Thursday, April 20, 2006

Taxing to social justice

In today's post, i would like to rebut a conversation i yesterday had with two of my friends on state paternalism.
Our particular topic of discussion was the state's right to limit smoking in public places. It is generally agreed that the damage done by smoking to one's health is a smokers own free choice. Excise tax is used to cover the costs incurred on health care system and simultaneously demotivate people from smoking by making it more expensive.
However, the case is more difficult with smoking in public places, say bars and pubs, where also non-smokers inhale the smoke and thus damage their health. This also increases the spending on healthcare, which rightheosly should not be carried by all taxpayers, including the ones staying at home or visiting non-smoking cafes. The response imposed by many governments around the world has been to ban smoking in public places altogether. But this rises the moral dilemma of restricting the rights of an individual (the smoker) for the benefit of society. After all the smoker has already compensated for his vice through excise tax, why should he pay for the passive smokers as well?
The socially correct outcome could be reached when we admit that it is the non-smoker's free choice to go to a bar where people smoke. It is his decesion to be a passive smoker, as no reasonable person could claim that he or she is forced to go there. But as this decision incures a cost on the society (through health damages), the person should cover these costs through a tax. Thus we should also tax passive smoking.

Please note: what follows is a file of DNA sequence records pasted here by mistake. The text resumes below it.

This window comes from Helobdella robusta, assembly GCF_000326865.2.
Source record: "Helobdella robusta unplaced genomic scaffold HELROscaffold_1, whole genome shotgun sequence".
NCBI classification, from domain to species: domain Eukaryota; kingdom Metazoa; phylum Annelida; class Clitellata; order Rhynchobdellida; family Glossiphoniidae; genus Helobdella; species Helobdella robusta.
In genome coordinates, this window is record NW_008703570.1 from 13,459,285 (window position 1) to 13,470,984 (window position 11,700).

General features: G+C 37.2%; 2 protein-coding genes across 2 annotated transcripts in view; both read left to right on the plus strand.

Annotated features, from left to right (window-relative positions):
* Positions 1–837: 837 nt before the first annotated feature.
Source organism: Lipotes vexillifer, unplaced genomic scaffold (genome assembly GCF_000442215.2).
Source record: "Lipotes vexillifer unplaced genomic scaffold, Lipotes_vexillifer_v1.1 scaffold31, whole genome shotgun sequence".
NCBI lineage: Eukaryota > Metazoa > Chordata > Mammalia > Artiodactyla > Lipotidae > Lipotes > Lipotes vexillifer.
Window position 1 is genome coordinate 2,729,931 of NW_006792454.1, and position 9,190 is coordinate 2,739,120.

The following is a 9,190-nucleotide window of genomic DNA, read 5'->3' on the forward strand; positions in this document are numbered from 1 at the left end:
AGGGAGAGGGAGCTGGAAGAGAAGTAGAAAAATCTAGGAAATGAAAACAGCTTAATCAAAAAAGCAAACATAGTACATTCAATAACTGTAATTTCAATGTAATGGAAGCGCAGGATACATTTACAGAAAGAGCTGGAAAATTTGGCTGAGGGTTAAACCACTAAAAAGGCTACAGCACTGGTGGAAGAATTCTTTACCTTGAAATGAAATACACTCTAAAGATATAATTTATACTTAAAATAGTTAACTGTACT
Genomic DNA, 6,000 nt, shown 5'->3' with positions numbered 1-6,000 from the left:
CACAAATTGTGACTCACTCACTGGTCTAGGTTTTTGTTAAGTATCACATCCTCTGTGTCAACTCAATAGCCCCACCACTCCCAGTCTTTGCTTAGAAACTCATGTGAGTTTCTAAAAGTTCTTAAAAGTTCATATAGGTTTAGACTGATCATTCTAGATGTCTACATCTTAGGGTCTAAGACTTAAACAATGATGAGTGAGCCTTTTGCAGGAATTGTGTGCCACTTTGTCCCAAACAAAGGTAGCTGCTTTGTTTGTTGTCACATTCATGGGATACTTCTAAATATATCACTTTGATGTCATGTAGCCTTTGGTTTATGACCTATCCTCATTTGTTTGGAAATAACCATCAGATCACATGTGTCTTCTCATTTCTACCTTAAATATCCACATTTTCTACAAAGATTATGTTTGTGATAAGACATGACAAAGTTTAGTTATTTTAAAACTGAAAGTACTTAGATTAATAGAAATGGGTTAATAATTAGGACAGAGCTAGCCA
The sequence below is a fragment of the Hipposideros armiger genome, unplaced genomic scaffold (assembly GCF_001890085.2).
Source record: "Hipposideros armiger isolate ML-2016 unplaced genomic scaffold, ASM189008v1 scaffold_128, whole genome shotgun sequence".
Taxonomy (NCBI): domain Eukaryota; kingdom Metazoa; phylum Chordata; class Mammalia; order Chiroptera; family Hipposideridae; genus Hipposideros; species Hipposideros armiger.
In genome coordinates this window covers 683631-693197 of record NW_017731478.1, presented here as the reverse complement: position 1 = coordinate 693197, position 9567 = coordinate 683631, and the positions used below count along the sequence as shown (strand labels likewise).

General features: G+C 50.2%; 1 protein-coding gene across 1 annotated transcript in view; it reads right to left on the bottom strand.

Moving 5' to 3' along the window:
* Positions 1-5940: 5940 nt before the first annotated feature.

The way to do it would be through ticketing entrance to smoking bars or, more feasibly, by issuing taxed licenses according to the their turnover or size. This would firstly rise money for the health care costs of curing diseases resulting from passive smoking. But secondly, it would also give a cost advantage for non-smoking places, motivating non-smokers to convince their smoking friends to sit down in a smoke-free bar instead.
Implementing such system would not be difficult as well. Today all bars that sell alcohol need a licence and you do not find people drinking booze in cafes that don't have one. Similarly, as smoking in a smoke-free cafe would result in high penalty or closure of the business as well as lost customers (who after all despise smoking), smoking would not be tolerated in places that do not pay for the license.
So here as everywhere, people should be made to pay for all the costs they incur to society, but they should be left free to decide what is best for them.

1 comment:

Kajar said...

I understand that the main point of banning smoking in public places is not the health of bystanders (then we should ban smoking in the street as well), but the health of the people working in those places, who don't really have a choice.